Pat Gillick may be selling now and in the off-season, but make no mistake about it, he will be a buyer soon enough as he restocks the shelves. One way or another, through trades, free agent departures and acquisitions, or simple attrition, wholesale changes will be in order for this unmistakably below average team. When he compiles his shopping list the Phillies’ GM would do well to include some players with character and leadership qualities.
As currently constituted, this team is loaded with players who would rather lurk in the shadows than take a teammate aside and tell him the facts of baseball life. (See RickShuBlues’ comment in the post below for an illustration.) One exception appears to be Chase Utley, who I suspect will assume a primary leadership role one day if he hasn’t already, not only on the field where he clearly leads by example, but in the dugout and clubhouse. Utley doesn't strike me as the kind of player who remains passive when he sees mistakes or lack of hustle in others. One need not be a screamer to get a point across; a leader knows when to speak up. Utley, in his first full year as a starter, cannot do it alone, however. He is going to need some help along the way.
The veteran presence on this club has never stepped up. Lieberthal, Abreu, Burrell, Rollins and Bell have all avoided the responsibility. Early this forgettable season some suggested, improbably, that Sal Fasano could be a leader of sorts, but he wasn't. He is more or less a rah-rah sort of guy whose animated gestures made for good photo-ops but who didn't have enough baseball skills to command respect. I suppose you can have a leader who isn't a star, but it makes his job harder if his teammates don’t admire him for his accomplishments as well as his attitude. I cannot remember the last time the Phillies had a player of that caliber since Darren Daulton, who for a few seasons was a respectable performer and dominant clubhouse presence, departed for Florida. That was a long time ago as we well know.
Leadership qualities are pooh-poohed by many as overrated, but in their absence you get unending seasons of mediocrity. If nothing else, the law of averages would suggest the Phillies try a different course.
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Baseball’s current version of dying and going to heaven is to be traded from the Kansas City Royals to any other club but especially to the White Sox. Mike MacDougal, come on up!!
On the other hand, the reverse must surely be to be traded from any club to Kansas City. Disgruntled LA Dodgers pitcher Odalis Perez, who complained about being demoted to the bullpen but projects as a starter in KC, come on down!!
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David Dellucci is a candid guy. He is willing to serve his time in Philadelphia, but when his sentence is up he isn’t coming back. Even if the Phillies were to guarantee him playing time, Dellucci will opt to sign elsewhere. Who can blame him? He has felt misused since his arrival. Indeed, Dellucci still cannot figure out why the Phillies acquired him. Neither can I. Cory Lidle insists he would like to finish the season with this club, but in the same breath he makes it clear he would be happy to go elsewhere if the Phillies fold their tents for 2006. Lidle, reported to be the object of desire by several teams whose tents are still standing, is signed through the end of this season and is unlikely to return. He is my candidate for player most likely to be traded.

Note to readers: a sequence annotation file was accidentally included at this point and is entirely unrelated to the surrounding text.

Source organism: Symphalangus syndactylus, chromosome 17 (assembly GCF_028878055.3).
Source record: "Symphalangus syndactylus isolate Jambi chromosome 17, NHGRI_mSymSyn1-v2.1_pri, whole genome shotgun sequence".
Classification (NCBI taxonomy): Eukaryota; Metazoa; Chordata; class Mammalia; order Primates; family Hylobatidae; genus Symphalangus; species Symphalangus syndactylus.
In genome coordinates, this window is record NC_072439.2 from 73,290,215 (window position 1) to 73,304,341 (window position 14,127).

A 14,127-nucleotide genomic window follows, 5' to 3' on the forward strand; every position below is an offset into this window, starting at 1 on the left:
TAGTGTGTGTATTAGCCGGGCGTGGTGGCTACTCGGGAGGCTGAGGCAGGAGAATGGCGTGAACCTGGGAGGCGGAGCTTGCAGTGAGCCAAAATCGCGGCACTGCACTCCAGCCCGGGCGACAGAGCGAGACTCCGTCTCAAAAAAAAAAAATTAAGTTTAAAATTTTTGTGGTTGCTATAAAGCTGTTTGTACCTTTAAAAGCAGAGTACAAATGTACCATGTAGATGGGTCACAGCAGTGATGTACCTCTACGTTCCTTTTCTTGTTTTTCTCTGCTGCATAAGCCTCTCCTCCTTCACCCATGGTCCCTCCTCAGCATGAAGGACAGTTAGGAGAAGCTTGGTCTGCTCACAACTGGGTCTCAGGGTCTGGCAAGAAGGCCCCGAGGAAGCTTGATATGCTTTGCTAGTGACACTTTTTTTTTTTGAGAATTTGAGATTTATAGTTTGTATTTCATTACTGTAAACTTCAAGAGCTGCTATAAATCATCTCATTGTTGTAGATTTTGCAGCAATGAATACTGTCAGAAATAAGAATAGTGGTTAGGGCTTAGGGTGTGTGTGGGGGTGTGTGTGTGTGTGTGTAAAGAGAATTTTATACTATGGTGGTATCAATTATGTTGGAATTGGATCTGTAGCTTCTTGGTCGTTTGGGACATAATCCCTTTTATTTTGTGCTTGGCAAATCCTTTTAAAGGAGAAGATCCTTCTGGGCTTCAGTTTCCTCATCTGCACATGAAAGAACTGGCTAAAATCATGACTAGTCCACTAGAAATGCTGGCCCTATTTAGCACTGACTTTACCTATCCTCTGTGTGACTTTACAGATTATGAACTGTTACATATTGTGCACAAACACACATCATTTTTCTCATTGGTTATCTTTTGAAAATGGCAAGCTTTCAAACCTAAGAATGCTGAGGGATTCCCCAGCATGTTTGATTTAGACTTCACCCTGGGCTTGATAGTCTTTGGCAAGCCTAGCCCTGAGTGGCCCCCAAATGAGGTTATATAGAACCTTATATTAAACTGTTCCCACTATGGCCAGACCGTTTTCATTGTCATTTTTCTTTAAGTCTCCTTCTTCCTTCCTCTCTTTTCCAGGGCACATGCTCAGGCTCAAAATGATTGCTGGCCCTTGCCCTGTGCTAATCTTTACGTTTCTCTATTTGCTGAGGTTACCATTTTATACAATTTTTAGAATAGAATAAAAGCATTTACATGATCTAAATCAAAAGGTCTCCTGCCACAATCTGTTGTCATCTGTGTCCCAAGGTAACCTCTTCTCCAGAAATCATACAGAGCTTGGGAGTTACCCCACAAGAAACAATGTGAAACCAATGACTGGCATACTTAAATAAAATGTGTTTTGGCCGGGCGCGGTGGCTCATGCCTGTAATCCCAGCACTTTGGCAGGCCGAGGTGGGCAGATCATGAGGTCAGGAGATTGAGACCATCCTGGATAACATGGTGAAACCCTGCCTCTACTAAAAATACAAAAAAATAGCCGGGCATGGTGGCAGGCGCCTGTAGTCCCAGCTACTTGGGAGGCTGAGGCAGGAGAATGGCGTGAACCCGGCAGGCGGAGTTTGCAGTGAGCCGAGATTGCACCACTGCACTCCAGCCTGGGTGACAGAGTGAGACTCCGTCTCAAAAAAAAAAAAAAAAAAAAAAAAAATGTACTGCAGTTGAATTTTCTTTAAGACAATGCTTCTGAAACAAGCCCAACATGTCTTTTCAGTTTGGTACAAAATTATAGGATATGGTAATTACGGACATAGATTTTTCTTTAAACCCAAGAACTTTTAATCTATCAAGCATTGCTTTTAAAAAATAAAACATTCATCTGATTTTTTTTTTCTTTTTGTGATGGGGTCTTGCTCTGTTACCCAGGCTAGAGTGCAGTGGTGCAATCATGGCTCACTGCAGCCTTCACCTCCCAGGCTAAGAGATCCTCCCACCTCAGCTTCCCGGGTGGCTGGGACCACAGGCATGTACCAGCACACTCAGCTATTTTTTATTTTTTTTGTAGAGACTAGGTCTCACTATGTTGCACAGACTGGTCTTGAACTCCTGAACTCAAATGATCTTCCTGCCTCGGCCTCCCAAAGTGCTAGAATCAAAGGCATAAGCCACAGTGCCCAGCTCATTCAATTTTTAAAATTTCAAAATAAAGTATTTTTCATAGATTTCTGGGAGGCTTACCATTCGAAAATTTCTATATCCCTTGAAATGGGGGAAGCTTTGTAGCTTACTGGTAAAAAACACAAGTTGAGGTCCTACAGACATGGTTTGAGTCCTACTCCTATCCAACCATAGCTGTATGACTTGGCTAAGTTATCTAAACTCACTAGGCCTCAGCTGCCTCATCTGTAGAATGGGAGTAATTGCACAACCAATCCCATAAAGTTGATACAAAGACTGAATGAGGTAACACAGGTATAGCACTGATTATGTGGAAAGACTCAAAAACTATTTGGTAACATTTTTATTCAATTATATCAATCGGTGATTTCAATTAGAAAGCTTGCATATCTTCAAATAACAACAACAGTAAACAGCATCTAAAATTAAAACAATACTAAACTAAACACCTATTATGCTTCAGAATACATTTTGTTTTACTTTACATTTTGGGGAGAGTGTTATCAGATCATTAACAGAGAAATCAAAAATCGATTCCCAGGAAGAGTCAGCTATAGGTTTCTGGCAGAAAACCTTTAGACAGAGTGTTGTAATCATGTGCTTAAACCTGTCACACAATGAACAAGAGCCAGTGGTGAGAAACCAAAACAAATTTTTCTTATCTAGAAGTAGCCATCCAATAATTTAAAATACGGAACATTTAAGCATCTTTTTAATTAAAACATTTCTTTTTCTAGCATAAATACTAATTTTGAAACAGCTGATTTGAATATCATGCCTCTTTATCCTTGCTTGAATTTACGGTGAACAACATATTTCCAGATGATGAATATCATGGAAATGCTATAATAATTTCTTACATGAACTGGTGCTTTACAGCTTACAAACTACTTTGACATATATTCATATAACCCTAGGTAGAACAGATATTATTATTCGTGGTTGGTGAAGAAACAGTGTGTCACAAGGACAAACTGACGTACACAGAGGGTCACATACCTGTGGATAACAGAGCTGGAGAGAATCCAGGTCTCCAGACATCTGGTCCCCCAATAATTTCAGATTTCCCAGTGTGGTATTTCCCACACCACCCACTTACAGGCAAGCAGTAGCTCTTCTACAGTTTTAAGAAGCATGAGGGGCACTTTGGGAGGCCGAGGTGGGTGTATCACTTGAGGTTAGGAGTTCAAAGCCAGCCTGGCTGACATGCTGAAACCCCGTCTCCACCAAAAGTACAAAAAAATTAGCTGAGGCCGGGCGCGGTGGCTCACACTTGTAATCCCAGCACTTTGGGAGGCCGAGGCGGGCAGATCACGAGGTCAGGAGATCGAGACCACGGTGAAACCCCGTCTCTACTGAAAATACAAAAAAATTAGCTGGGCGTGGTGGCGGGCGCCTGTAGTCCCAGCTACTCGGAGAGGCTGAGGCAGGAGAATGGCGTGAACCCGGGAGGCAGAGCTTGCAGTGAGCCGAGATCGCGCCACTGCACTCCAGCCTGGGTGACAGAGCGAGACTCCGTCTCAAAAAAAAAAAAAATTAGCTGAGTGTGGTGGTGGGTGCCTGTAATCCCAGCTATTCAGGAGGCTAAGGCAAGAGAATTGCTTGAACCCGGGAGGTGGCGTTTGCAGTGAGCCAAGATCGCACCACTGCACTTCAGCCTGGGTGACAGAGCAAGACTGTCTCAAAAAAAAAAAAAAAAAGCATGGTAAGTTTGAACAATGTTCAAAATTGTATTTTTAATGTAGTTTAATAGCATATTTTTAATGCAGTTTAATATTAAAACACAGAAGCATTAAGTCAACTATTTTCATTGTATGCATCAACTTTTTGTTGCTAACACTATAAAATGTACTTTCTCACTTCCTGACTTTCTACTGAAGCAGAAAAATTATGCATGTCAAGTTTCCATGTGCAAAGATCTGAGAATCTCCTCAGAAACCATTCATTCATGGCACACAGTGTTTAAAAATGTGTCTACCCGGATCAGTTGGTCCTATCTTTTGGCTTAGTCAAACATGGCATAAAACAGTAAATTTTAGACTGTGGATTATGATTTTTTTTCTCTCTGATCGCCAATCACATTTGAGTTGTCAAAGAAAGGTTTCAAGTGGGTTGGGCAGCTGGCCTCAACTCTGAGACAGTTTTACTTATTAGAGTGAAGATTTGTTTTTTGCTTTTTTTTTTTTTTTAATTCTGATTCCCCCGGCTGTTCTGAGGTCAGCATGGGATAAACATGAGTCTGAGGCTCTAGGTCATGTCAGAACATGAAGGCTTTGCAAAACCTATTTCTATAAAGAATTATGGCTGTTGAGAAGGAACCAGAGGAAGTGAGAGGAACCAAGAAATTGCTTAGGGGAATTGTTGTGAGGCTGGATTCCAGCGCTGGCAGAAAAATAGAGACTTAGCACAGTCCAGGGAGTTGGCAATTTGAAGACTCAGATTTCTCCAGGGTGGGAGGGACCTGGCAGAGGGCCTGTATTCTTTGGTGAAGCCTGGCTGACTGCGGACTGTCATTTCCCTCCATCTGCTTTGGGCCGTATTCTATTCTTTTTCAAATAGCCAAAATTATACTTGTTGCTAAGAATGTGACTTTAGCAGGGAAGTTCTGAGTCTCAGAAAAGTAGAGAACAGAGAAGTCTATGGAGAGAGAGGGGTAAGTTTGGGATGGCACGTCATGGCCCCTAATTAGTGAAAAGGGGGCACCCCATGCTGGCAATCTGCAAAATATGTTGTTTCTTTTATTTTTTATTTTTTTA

Jon Lieber is also the subject of much speculation. In this day and age an out-of-shape 36-year old pitcher who just came off the disabled list and sports a 3-7 record with a 5.55 ERA is in demand. That says a lot about the overall quality of major league pitching, but in Lieber’s case the principal attraction seems to be his experience in pennant races. Clearly all of that experience is being wasted in Philadelphia.
Tom Gordon has also been the subject of rumors lately. Many people who follow the Phillies argue it is too difficult to come up with a top closer to give one up, but Gordon has been far from impressive in his last three outings. Batters are sitting on his fastball and the results have been disastrous lately.
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Someone should issue an APB for Fabio Castro. The guy hasn’t appeared in a game since July 6, versus San Diego, when he pitched an inning. What’s the story here? Is he hurt? Jason Weitzel over at Beerleaguer suggested he is a Rule 5 player who has to be kept on the roster. If so, fine, but does that mean he just sits? Are the Phillies so pitching rich they can afford to carry a guy on the 25 man roster just so they don’t have to offer him back to someone else?
Speaking of pitching rich, Ryan Franklin doesn’t qualify on any count, but that doesn’t prevent Charlie Manuel from running him out there again to serve up a game-losing home run when needed.
Finally, when are the Phillies going to give up on the Ryan Madson experiment? Do they really require further evidence that he isn’t starter material?